Worse, the inclusion of the children hurts Clara as a character. Thus far, Clara has been shown to identify with motherless children – to be willing to give up a year of her life to help the Maitlands work through their loss – making her a terrific nanny. Here, she is complacent in their endangerment. Clara still does not have much of a personality beyond being generally talkative, resourceful, and maternal, and Gaiman’s script undermines one of those three tenants of her character.

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I thought the planet was supposed to implode?

All this being said, the most disappointing aspect of “Nightmare in Silver” is not Gaiman’s use of fairy tale motifs – it is, after all, a defining aspect of his work – but that he incorrectly portrays the Cybermen. Created in the 1960s as a response to the growing use of technology to artificially enhance or prolong human life, the Cybermen of Doctor Who have similarly operated from the belief that replacing organic parts with metallic limbs (and eliminating emotions) afforded humans a longer, better life. What made the Cybermen so terrifying is that they weren’t evil, per se, just misguided. Here, despite their battle cry, the Cybermen are unconcerned with “upgrading” humans, but are using humans as spare parts to add to the Cyberiad in a war against humanity. The ideology shift is jarring, making these new monsters, Cybermen in name only. They have become the Borg for Star Trek, with, “You will be upgraded,” really meaning, “You will be assimilated.” Now, humans are “subverted,” not “converted.”

Unfortunately, this shift of the Cyber-paradigm most affected the episode’s centerpiece: the dialogue between Eleven and a half-Cyber-controlled version of himself. “Mr. Clever” never seems like a Cyberman, as he displays blatant emotion and a temper. True, Mr. Clever is only in control of half of the Time Lord’s mind, and is therefore affected by the influx of the Doctor’s emotions. However, the character lacks any of the cold, calculating qualities that previously typified Cybermen, meaning that the most prevalent part of the episode doesn’t feel as “cyber” as expected. Playing the coldness of the Cyber-mind against the inherent warmth of the Doctor’s hearts could only have added to the dialogue.

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T. J. Eckleburg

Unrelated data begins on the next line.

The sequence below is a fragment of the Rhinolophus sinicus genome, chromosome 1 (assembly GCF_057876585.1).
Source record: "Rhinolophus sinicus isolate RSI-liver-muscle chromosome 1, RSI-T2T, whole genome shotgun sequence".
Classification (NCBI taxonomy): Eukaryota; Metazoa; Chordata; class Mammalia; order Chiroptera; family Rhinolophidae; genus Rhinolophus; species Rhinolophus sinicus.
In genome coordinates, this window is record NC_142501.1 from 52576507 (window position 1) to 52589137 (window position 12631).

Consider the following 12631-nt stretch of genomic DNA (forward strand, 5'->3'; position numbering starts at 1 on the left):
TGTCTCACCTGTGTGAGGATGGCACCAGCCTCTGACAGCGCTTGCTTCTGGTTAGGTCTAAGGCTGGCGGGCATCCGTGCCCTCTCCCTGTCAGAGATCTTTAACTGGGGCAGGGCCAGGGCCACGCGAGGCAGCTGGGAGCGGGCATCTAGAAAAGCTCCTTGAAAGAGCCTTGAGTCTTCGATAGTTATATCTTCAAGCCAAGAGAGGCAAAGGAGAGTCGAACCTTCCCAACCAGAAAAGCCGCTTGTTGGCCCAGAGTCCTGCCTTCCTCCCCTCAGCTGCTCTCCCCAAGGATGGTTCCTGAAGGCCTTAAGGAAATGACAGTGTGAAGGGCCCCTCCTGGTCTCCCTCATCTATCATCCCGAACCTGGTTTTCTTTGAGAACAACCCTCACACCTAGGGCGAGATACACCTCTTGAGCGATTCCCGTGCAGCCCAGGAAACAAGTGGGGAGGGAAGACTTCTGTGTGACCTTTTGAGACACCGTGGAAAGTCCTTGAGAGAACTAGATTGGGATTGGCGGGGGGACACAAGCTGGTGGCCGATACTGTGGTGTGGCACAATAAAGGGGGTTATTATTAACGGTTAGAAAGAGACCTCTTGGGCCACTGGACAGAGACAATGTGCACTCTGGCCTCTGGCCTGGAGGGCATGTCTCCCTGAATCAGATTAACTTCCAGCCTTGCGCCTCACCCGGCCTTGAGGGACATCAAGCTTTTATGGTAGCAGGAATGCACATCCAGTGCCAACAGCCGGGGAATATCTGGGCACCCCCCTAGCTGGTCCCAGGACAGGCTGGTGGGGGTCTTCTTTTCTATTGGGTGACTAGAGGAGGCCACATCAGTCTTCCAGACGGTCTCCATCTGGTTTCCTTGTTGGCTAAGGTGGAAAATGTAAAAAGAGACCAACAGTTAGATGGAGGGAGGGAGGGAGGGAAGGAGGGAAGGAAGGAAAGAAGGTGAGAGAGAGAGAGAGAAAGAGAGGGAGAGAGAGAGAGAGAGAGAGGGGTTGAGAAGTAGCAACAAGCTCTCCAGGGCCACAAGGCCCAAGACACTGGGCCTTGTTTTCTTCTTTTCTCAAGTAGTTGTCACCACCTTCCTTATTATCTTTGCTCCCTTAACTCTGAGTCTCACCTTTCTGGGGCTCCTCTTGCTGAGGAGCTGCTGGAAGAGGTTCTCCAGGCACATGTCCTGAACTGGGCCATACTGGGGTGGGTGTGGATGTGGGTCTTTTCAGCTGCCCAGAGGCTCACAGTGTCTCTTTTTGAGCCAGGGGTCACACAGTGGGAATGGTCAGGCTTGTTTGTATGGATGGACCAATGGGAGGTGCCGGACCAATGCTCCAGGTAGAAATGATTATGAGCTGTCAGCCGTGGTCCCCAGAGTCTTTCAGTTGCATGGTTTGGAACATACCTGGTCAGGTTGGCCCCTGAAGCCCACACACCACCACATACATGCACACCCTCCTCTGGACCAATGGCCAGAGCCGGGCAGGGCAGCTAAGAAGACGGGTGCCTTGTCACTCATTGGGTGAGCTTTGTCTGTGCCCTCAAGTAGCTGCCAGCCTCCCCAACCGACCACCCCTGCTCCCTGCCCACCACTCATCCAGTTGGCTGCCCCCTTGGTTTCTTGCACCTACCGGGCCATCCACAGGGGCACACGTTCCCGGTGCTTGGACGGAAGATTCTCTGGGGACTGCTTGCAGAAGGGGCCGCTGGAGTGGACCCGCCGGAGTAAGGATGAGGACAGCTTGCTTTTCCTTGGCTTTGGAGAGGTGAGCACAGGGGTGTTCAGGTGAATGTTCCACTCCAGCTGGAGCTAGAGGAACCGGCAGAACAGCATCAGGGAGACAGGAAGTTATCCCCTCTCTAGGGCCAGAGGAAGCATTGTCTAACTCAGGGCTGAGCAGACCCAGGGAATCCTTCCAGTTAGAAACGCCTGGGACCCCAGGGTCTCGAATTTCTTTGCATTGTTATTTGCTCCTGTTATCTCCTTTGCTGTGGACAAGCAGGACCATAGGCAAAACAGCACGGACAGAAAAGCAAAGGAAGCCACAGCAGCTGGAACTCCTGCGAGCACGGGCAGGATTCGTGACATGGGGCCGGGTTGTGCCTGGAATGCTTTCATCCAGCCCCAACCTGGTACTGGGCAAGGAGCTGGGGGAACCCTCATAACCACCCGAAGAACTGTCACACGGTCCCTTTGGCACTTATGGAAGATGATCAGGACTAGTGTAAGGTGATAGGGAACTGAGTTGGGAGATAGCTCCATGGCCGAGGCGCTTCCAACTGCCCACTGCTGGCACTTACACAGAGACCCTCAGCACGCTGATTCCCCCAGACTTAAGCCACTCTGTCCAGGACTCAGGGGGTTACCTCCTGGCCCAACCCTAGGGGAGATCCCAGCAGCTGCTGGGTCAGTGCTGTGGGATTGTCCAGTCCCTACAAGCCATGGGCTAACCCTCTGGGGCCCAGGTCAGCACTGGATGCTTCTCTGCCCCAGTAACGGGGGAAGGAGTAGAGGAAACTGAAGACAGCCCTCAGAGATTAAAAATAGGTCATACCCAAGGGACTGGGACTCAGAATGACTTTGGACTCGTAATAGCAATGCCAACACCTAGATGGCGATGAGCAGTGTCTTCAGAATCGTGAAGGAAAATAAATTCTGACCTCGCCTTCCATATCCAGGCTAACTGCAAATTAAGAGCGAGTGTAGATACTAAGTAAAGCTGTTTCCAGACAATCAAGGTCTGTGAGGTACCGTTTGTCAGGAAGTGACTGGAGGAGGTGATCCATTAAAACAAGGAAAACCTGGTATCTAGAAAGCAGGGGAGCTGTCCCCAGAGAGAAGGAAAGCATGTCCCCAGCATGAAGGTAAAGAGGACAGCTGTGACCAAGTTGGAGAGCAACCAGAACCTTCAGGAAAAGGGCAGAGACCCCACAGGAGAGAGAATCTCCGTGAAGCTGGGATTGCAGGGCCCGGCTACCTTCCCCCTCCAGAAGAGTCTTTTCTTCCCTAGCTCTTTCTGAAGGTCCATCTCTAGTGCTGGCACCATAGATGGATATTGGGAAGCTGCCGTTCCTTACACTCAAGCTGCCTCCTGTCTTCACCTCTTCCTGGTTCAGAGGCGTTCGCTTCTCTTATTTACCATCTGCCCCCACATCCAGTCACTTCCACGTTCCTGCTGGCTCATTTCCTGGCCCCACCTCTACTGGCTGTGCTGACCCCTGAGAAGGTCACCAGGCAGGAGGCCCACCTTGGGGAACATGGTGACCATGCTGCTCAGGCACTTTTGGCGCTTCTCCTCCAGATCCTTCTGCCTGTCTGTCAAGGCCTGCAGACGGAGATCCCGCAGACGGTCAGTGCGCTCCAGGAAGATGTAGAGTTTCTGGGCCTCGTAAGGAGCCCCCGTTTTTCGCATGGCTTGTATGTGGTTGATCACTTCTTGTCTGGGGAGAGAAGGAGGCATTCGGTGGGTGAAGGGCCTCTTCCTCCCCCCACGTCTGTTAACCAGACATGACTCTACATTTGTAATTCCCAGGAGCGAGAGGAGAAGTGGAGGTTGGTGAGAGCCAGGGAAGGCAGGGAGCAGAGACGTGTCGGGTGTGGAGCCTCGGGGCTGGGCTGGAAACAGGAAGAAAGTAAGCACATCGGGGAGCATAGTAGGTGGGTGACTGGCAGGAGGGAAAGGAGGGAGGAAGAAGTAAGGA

Were there aspects of “Nightmare in Silver” on which Gaiman capitalized? Absolutely! For the 49.881% that was misguided, there was 49.881% that exemplified the best of Doctor Who. Considering that much of his work centers around the Freudian concept of the uncanny – that something can be recognizable, and yet foreign at the same time, resulting in a cognitive dissonance, of a feeling of “uncomfortable familiarity” – Gaiman is, in theory, ideally suited to author a story about the Cybermen. His attention to detail is admirable, as he provides reason for the Mondasian and Cybus lines of Cybermen to join together, foreshadows their uprising in the third act via the subplot of missing spare parts at the barracks, and realizes that the inherent plasticity of a child’s developing brain is more suited to cyber-conversion. (Why has no one thought of that before?) Also, the concept of an ever-upgrading Cyberman is a fantastic addition to the mythos.

The episode provides Clara many opportunities to be resourceful – again, one of her only defining traits – and helps rectify her treatment otherwise in the script. It is gratifying to see this companion develop to the point that she believably contributes to saving the day, rather than having her actions be a means to convince the audience that she great and we should love her! Clara’s impassioned speech that she is only alive because she obeys the Doctor’s orders is classic “companion,” and seeing her armed with a giant laser rifle and, later, a mace recalls both Rose and Ace.

Gaiman incorporates several interesting ideas about the Doctor, too – that Eleven could be “reconstructed via the hole [he’d] left”; that he’d “do something about that”; that he could’ve regenerated to defeat the Cybermen, but had a valid reason to avoid that outcome. Gaiman practically tailors his script to give Matt Smith an opportunity to act opposite himself, à la “The Almost People.” Matt doesn’t disappoint, shading his portrayal of both characters with such finesse that it makes a bold statement: the Cyber-controlled “Mr. Clever” and the Eleventh Doctor aren’t so different.

Perhaps a better episode for Gaiman to have written would be “Amy’s Choice.” The story contains many fairy tale elements much more suited to Gaiman’s talents, and it would’ve been interesting to see his take on the Time Lord/Dream Lord interplay.